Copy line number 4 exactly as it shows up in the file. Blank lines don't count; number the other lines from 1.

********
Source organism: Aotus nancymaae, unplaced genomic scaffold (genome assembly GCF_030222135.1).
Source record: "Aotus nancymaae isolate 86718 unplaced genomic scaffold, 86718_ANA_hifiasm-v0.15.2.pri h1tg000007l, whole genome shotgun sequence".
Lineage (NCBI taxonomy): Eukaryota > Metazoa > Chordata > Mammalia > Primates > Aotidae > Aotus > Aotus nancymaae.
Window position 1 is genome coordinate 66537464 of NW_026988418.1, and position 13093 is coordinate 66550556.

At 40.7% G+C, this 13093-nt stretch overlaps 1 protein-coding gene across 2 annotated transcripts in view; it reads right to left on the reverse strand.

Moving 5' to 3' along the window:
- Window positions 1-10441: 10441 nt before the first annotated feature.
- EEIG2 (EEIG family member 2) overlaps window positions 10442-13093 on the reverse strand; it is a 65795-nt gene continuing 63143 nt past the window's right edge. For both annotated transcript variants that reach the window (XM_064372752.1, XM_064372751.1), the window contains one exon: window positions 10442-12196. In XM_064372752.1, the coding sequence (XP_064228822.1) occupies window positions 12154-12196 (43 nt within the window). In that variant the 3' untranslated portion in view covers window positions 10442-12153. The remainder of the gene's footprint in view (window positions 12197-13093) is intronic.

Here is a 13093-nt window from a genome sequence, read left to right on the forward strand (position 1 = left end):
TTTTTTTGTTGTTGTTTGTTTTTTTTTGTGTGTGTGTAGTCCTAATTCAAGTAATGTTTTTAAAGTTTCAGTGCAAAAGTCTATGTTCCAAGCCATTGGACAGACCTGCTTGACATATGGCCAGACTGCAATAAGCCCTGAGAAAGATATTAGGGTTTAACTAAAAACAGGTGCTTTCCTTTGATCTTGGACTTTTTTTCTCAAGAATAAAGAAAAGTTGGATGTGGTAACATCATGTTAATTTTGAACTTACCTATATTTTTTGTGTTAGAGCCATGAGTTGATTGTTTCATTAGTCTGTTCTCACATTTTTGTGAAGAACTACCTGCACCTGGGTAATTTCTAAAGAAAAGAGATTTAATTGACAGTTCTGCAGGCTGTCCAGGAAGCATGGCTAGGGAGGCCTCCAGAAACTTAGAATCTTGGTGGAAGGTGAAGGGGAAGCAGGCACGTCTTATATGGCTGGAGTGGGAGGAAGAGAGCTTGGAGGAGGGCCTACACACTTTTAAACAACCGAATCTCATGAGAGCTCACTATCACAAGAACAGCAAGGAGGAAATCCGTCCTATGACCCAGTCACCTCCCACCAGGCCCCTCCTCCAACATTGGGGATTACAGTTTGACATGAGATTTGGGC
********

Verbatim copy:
Window position 1 is genome coordinate 66537464 of NW_026988418.1, and position 13093 is coordinate 66550556.